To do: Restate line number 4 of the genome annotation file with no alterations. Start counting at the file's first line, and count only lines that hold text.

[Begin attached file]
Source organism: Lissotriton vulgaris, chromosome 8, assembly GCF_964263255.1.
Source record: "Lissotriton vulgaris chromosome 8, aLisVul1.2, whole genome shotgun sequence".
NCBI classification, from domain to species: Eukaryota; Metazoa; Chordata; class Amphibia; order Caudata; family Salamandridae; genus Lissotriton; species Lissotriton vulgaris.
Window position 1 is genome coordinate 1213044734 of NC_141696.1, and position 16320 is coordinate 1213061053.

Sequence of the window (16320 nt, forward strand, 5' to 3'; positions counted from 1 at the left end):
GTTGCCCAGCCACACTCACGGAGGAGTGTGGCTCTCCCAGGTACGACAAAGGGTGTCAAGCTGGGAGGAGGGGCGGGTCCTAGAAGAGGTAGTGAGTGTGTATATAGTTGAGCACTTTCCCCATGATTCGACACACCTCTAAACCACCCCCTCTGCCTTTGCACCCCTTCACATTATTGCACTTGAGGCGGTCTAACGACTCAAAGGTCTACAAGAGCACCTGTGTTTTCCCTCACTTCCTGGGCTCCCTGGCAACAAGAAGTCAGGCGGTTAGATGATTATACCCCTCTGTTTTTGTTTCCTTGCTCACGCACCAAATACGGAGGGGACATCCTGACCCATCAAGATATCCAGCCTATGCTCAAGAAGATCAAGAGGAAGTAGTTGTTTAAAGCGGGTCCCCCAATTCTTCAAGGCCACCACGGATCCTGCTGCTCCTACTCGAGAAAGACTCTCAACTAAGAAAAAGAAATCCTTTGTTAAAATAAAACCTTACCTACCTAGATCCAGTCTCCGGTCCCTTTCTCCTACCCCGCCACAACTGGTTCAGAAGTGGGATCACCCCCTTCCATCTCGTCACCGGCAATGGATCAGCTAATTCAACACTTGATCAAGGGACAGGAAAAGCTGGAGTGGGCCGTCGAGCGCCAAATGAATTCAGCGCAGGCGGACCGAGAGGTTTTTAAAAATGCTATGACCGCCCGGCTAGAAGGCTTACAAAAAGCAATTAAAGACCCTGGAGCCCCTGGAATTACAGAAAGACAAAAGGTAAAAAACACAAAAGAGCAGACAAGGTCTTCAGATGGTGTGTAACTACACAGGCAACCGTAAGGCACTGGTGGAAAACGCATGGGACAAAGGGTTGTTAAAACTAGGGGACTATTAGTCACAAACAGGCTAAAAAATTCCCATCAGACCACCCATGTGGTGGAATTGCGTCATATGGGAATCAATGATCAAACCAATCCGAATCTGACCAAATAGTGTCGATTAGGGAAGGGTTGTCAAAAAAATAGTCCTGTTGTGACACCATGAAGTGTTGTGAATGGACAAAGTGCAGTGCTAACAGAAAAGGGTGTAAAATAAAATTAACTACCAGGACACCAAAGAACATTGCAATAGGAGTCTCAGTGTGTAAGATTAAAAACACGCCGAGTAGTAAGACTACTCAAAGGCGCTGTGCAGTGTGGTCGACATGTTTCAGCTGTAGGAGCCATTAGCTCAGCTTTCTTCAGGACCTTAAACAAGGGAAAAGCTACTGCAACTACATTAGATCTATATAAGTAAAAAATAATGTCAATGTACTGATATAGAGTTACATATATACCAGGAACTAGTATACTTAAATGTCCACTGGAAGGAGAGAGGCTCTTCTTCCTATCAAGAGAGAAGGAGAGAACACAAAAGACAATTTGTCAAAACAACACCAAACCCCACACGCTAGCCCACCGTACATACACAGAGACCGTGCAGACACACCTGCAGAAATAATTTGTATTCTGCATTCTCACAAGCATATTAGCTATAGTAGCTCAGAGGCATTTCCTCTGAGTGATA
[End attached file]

Window position 1 is genome coordinate 1213044734 of NC_141696.1, and position 16320 is coordinate 1213061053.